Pax (liturgy)

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Pax vobis (peace to you), or pax vobiscum (peace with you), are salutations in the Catholic Mass and the Lutheran Divine Service.


Like the other liturgical salutations (e.g. Dominus vobiscum), the Pax is of Scriptural origin.

The Gospels contain such forms as: "veniet pax vestra", "pax vestra revertetur ad vos" ("Let your peace rest on you" - Matthew 10:13), "Pax huic domui" ("Peace to this house" - Luke 10:5), "Pax vobis" ("Peace be with you" - Luke 24:36; John 20:21, 20:26). The salutation "Gratia vobis et pax" or "Gratia misericordia et pax" is the opening formula of most of the Epistles of St. Paul and of St. Peter, and occurs also in those of St. John as well as in the Apocalypse.

The formula was quoted from the Old Testament by Christ and his Apostles,[1] and was preserved in the liturgy and in Christian epigraphy. Like the Dominus vobiscum, it was first used in the liturgy (in the form of Pax vobis) by the bishop in welcoming the faithful at the beginning of the Mass before the Collect or the Oratio.

When the Confiteor, Introit and Gloria in excelsis were added at a later period, the Pax vobis and the Dominus vobiscum were preserved. The form Pax vobis was employed by bishops and prelates only at the first Collect, while Dominus vobiscum was used by priests. Hence the Dominus vobiscum became the ordinary introduction to all the orations and most of the prayers. The Greeks have preserved the Pax omnibus or Pax vobiscum.

There was a certain rivalry between the two formulae - Pax vobis and Dominus vobiscum - and some councils (notably that of Braga in 561) ordained that both bishops and priests should employ the same form of salutation (for the texts, see the bibliography).

Besides this episcopal or sacerdotal salutation, the words Pax tecum, Pax vobis, or Pax vobiscum are used in the liturgy at the kiss of peace. On such occasions the liturgy contains prayers or collects ad pacem.[2] In the Ambrosian Liturgy, at the end of the Mass, the people are dismissed with the words: "Ite in pace".[3] Dom Martene[4] gives other instances of the use of the word Pax.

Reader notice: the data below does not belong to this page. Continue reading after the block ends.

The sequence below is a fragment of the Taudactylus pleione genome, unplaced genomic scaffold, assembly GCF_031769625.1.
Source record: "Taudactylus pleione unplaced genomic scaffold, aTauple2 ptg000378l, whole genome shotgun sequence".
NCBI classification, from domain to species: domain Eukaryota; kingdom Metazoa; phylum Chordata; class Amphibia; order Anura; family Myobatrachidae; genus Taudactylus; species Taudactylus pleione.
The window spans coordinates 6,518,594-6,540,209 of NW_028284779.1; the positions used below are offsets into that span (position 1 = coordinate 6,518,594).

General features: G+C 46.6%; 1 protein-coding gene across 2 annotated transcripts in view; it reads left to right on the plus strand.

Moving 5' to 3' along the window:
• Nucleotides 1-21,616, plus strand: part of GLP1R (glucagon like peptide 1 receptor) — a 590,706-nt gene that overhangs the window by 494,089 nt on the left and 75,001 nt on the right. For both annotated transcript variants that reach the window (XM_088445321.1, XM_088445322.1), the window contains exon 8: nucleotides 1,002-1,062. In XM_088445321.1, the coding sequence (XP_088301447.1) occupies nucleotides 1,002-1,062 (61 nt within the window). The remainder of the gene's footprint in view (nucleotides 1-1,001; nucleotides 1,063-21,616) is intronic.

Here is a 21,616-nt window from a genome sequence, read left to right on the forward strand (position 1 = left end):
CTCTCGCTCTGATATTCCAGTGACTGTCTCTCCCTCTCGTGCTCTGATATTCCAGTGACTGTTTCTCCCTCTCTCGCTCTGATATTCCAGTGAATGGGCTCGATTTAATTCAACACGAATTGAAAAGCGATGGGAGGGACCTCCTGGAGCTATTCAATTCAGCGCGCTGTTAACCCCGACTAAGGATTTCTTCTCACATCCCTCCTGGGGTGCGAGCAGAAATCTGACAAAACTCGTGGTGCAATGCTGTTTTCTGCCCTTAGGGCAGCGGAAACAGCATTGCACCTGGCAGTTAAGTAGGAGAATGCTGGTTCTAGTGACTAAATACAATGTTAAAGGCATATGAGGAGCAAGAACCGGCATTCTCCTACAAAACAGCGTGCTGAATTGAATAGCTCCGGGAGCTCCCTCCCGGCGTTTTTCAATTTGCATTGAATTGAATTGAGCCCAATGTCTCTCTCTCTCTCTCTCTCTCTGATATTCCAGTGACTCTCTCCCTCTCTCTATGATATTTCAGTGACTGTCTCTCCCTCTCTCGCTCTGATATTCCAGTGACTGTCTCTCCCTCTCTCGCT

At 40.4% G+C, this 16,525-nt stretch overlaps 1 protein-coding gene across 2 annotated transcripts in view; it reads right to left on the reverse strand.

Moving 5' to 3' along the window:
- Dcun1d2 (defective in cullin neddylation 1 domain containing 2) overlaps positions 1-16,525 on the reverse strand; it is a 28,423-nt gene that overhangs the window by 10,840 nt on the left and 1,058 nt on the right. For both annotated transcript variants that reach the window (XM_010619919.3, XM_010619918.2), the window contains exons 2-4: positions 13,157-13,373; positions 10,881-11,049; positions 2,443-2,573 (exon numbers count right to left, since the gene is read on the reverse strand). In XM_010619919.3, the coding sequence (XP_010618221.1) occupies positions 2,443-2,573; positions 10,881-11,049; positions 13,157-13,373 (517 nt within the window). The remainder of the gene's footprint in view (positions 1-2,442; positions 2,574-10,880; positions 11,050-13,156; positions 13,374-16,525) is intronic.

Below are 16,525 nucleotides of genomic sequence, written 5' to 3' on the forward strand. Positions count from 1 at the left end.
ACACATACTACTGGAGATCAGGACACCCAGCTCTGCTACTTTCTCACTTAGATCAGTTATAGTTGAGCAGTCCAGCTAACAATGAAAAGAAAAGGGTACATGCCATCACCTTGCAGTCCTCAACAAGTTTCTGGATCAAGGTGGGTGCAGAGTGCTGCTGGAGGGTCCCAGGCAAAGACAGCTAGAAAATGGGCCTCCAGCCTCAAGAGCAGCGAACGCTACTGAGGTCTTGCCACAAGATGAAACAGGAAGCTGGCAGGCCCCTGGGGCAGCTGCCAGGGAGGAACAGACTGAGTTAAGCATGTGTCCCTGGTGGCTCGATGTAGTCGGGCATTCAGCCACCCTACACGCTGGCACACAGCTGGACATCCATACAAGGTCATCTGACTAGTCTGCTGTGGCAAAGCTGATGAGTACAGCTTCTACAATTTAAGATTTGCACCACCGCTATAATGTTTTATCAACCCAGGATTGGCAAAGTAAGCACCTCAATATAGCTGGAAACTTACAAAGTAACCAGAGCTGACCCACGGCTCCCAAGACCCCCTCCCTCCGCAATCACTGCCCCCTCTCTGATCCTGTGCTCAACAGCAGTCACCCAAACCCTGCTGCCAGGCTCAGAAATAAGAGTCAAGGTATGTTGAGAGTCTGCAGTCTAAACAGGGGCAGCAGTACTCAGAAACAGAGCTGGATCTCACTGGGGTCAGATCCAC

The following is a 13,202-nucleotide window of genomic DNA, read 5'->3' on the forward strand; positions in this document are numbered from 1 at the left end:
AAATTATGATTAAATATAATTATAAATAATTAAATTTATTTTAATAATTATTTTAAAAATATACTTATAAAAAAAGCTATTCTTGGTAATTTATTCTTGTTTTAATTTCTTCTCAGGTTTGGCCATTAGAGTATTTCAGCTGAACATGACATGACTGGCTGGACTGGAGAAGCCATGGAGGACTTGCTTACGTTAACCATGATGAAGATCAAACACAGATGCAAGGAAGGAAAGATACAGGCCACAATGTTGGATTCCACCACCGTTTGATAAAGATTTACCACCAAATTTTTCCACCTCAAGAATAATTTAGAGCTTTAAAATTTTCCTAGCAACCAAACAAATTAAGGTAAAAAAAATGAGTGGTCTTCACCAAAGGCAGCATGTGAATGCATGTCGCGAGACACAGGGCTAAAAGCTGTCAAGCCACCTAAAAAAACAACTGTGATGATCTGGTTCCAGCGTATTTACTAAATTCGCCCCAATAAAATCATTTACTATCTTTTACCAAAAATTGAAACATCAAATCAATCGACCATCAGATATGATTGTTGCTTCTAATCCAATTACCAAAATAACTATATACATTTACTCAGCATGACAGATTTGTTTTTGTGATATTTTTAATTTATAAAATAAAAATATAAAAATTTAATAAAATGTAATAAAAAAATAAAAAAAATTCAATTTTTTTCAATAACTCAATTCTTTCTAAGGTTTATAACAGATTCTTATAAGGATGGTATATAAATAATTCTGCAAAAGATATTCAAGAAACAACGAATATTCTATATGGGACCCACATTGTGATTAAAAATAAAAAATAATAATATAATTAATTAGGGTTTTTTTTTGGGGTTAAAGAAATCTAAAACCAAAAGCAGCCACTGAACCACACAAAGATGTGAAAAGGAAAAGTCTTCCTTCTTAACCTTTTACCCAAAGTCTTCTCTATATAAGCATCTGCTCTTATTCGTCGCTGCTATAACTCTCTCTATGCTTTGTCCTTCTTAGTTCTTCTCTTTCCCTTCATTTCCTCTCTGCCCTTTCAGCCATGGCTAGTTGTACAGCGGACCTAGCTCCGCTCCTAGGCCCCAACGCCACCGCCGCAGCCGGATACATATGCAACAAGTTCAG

In Christian epigraphy there are a variety of formulae: pax; in pace; pax tecum; vivas in pace; requiescat in pace; pax Christi tecum sit; anima dulcissima requiescas in pace; dormit in pace; in locum refrigerii, lucis et pacis (from the formula in the Mass at the Momento of the Dead).[5]

See also[edit]


  1. ^ cf. especially "Pax vobiscum", "Pax tecum", Gen 43:23; Judges 6:23.
  2. ^ cf. Kiss; Cabrol in "Dict. d'archéol. et de liturgie", s.v. "Baiser de Paix", where all references are given.
  3. ^ cf. "Auctarium Solesmense", 95.
  4. ^ Martene, III, 171, 174.
  5. ^ Le Blant, "Inscriptions chret. de la Gaule", I, 264, etc.; James Spencer Northcote, "Epitaphs of the Catacombs" (London, 1878), v.


For the formula Pax and other formulas in funeral epigraphy:

 This article incorporates text from a publication now in the public domainHerbermann, Charles, ed. (1913). "Pax in the Liturgy". Catholic Encyclopedia. Robert Appleton Company.